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Human Resources

C-suite career advice: Steve Hadaway, FICO

23-06-2015-steve-hadaway-fico
  Name:
Steve Hadaway

  Company: FICO

  Job Title: EMEA MD

  Location: London, UK

 

What was the most valuable piece of career advice that you received?
It sounds obvious, but an early mentor of mine always said that you should surround yourself with smart, committed and fun people, and to never make do with second best.  I try and run my business by those standards, and take immense pleasure from seeing what bright, like-minded individuals can achieve together when they all want to see each other succeed.

What was the worst piece of business advice that you received?
Now, working in the field of predictive analytics, it amuses me to remember a careers exercise I went through when I was at school: all the students answered a very long questionnaire made up of slightly obscure questions and the responses were fed into a computer (which was probably the size of a classroom back then), before we were each told our ideal career.  Mine was “actuary”, so I’m glad I didn’t follow that advice.  Mind you, a couple of my friends were advised their ideal vocations were as a wig maker and artificial limb fitter! I keep meaning to check in on them to see whether the predictions were correct.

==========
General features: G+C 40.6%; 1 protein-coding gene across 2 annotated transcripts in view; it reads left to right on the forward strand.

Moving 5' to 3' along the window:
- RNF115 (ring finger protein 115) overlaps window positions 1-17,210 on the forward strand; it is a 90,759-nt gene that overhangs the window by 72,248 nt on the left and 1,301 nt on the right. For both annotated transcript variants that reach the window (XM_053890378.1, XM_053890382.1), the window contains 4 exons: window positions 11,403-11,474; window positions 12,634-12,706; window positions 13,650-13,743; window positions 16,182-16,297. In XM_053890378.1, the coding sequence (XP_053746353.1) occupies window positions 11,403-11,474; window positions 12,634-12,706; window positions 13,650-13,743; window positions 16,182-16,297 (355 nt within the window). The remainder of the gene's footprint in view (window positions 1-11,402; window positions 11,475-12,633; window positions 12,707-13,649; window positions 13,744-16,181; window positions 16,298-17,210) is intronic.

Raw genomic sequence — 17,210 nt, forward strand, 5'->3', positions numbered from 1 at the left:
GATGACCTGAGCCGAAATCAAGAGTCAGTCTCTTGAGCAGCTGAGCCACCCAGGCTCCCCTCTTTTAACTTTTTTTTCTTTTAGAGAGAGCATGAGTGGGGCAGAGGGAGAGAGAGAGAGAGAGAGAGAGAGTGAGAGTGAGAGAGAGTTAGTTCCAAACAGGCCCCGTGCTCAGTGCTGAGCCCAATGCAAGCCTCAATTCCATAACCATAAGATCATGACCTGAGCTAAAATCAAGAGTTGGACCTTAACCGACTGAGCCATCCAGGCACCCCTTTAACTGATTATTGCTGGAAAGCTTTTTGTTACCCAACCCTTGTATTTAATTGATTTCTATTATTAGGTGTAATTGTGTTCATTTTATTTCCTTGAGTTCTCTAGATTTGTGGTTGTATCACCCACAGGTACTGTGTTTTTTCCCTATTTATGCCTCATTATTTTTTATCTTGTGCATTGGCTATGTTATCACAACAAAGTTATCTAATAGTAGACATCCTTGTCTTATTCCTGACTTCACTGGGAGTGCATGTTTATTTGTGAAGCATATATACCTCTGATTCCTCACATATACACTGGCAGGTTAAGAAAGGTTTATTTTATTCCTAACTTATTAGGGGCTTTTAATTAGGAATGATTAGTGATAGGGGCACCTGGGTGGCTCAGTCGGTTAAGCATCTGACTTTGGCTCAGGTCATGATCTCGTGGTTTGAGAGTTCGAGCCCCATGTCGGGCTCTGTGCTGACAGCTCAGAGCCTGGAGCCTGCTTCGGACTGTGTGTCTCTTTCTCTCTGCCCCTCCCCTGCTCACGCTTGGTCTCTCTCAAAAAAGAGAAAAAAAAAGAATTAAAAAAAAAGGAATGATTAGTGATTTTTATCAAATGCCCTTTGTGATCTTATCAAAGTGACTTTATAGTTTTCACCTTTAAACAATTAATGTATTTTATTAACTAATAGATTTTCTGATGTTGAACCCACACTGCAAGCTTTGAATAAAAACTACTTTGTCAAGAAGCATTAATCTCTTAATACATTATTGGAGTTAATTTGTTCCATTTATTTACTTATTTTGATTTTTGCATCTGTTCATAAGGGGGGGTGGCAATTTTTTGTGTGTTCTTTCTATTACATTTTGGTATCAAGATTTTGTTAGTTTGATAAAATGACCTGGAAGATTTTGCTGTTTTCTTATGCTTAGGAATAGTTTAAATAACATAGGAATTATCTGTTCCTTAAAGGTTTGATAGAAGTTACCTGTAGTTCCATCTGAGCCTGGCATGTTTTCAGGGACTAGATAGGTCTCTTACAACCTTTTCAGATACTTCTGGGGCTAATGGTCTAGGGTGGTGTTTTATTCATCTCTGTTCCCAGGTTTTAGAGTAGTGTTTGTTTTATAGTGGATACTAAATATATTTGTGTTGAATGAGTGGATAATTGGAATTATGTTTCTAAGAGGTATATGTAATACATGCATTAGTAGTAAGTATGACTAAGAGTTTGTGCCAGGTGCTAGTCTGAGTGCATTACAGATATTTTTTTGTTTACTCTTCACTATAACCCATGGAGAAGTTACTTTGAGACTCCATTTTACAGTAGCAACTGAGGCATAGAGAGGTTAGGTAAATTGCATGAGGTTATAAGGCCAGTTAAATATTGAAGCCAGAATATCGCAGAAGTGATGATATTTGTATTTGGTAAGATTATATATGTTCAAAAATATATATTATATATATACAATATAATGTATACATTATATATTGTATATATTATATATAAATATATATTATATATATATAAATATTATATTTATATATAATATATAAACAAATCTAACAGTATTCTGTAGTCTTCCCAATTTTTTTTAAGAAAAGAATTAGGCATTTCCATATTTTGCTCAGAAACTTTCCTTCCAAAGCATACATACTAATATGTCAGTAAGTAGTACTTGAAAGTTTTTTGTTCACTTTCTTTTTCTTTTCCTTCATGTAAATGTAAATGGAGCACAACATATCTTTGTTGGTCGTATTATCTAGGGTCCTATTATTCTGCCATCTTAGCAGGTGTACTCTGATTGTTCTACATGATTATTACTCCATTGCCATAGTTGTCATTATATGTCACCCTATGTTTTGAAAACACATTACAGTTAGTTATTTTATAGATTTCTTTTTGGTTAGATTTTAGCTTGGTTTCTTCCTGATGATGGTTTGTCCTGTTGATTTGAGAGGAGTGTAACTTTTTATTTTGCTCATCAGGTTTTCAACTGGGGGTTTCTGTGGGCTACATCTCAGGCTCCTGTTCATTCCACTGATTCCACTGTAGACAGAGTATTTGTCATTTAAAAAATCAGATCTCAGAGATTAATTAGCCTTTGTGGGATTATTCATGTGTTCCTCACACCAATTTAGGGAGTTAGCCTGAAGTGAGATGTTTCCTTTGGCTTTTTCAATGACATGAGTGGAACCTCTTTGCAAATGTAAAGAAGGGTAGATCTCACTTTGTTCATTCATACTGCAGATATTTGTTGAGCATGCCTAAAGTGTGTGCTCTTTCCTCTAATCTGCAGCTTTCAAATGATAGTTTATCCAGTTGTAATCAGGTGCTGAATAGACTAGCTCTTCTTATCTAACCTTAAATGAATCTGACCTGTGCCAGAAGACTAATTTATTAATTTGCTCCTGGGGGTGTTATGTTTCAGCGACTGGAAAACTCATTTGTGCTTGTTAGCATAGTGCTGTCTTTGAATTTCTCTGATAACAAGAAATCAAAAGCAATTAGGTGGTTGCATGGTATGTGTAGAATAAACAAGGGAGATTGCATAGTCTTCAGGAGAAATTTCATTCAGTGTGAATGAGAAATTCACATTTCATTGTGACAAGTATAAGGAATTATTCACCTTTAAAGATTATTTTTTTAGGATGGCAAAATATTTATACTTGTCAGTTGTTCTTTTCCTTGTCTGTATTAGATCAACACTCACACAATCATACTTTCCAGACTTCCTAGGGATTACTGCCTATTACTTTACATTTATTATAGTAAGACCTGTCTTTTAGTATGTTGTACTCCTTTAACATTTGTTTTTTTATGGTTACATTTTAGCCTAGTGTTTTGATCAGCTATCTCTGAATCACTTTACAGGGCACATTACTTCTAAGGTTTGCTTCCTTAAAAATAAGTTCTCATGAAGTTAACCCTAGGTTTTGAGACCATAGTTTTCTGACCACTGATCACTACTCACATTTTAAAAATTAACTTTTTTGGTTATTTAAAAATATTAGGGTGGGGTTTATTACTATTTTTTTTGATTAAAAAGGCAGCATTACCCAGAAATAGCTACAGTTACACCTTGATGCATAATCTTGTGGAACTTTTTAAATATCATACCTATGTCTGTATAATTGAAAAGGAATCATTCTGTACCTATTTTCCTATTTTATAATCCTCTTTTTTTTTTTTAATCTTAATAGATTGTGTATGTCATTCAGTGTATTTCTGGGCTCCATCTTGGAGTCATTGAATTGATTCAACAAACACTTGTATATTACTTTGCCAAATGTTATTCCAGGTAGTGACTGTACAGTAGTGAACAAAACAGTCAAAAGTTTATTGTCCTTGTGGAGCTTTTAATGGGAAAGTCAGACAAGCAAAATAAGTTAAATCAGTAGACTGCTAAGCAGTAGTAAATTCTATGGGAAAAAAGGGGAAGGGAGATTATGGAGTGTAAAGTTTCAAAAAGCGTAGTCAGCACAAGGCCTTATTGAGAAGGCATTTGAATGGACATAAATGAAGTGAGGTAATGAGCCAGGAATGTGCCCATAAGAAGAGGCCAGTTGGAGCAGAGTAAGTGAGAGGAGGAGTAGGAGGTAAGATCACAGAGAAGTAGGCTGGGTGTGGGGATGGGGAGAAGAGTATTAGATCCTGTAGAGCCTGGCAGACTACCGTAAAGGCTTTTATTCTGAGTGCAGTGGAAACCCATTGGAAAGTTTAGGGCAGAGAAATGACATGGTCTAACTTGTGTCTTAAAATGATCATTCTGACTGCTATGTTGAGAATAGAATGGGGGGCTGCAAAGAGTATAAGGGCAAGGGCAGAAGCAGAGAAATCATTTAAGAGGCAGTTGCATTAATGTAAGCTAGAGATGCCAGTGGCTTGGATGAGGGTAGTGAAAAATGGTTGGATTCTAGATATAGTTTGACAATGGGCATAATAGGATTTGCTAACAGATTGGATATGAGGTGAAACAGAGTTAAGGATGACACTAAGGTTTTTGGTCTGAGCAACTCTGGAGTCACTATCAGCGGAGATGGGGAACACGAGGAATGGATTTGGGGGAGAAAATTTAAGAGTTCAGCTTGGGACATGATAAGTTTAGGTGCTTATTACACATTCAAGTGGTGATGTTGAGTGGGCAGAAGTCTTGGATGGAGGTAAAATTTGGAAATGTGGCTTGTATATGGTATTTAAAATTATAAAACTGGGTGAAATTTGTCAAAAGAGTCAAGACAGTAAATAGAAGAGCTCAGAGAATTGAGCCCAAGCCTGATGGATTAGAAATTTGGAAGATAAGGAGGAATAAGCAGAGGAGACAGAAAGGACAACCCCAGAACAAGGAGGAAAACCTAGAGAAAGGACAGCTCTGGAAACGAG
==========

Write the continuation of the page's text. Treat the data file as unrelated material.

What advice would you give to someone starting their career in the tech industry?
Keep pushing yourself out of your comfort zone – you’ll be amazed at how your personal development can accelerate.  As I look back on my career to date I can see periods where I stayed doing the same thing for too long, and other periods where I was stretching myself and learning every single day I turned up at the office - the better days were ones where I reached beyond my comfort zone.  Critically evaluate how you are growing, and seize every opportunity you can to throw yourself in the deep end with a new challenge.  You’ll rise to the occasion much more than you think.

What tips would you give to someone aiming for a c-level position?
Someone in a c-level position needs a broad and rounded set of skills, but so much can be achieved by selecting, organising, developing and inspiring the team around you.  This really hinges on having the right interpersonal skills so that your colleagues will support and follow you to achieve a common goal or goals.  I don’t subscribe to the view that leaders get to the top by stepping on those around them, rather that the best executives achieve success through personal relationships, fostering commitment and loyalty in a team of people who want to triumph together.

Are you particularly proud of any career advice that you’ve given or the career route/development of anyone you’ve mentored?
A few years ago I sponsored the movement of an individual from our direct marketing function into a client sales role for one of our key clients, having detected a passion and aptitude that I thought would make the employee a success.  It has been immensely gratifying to watch his development over the last couple of years, as I can see him learn and grow every week.  These are the sort of achievements that make the job worthwhile.

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